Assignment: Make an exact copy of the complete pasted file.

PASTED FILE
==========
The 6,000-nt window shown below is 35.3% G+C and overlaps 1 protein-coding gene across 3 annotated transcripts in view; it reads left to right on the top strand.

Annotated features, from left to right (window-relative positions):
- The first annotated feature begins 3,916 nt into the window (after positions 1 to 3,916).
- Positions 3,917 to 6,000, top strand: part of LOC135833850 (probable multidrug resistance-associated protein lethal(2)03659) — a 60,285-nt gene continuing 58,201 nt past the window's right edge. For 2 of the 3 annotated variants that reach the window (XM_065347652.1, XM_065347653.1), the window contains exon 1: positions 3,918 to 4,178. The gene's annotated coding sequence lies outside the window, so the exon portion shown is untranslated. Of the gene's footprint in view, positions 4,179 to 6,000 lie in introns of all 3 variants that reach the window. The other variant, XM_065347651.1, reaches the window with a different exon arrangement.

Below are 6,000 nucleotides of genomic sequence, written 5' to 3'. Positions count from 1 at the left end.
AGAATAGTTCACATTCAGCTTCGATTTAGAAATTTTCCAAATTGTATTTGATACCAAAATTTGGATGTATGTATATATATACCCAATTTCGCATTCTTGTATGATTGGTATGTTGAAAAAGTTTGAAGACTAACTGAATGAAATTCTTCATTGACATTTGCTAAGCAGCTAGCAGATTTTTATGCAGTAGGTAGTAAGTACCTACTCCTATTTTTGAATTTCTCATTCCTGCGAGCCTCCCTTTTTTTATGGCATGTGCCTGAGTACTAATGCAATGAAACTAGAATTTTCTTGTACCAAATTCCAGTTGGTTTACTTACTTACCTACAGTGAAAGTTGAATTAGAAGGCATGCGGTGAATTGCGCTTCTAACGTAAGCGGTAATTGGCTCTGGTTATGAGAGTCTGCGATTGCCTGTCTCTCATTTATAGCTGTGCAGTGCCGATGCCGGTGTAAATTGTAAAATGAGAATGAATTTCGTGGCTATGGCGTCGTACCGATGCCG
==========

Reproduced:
The 6,000-nt window shown below is 35.3% G+C and overlaps 1 protein-coding gene across 3 annotated transcripts in view; it reads left to right on the top strand.

Annotated features, from left to right (window-relative positions):
- The first annotated feature begins 3,916 nt into the window (after positions 1 to 3,916).
- Positions 3,917 to 6,000, top strand: part of LOC135833850 (probable multidrug resistance-associated protein lethal(2)03659) — a 60,285-nt gene continuing 58,201 nt past the window's right edge. For 2 of the 3 annotated variants that reach the window (XM_065347652.1, XM_065347653.1), the window contains exon 1: positions 3,918 to 4,178. The gene's annotated coding sequence lies outside the window, so the exon portion shown is untranslated. Of the gene's footprint in view, positions 4,179 to 6,000 lie in introns of all 3 variants that reach the window. The other variant, XM_065347651.1, reaches the window with a different exon arrangement.

Below are 6,000 nucleotides of genomic sequence, written 5' to 3'. Positions count from 1 at the left end.
AGAATAGTTCACATTCAGCTTCGATTTAGAAATTTTCCAAATTGTATTTGATACCAAAATTTGGATGTATGTATATATATACCCAATTTCGCATTCTTGTATGATTGGTATGTTGAAAAAGTTTGAAGACTAACTGAATGAAATTCTTCATTGACATTTGCTAAGCAGCTAGCAGATTTTTATGCAGTAGGTAGTAAGTACCTACTCCTATTTTTGAATTTCTCATTCCTGCGAGCCTCCCTTTTTTTATGGCATGTGCCTGAGTACTAATGCAATGAAACTAGAATTTTCTTGTACCAAATTCCAGTTGGTTTACTTACTTACCTACAGTGAAAGTTGAATTAGAAGGCATGCGGTGAATTGCGCTTCTAACGTAAGCGGTAATTGGCTCTGGTTATGAGAGTCTGCGATTGCCTGTCTCTCATTTATAGCTGTGCAGTGCCGATGCCGGTGTAAATTGTAAAATGAGAATGAATTTCGTGGCTATGGCGTCGTACCGATGCCG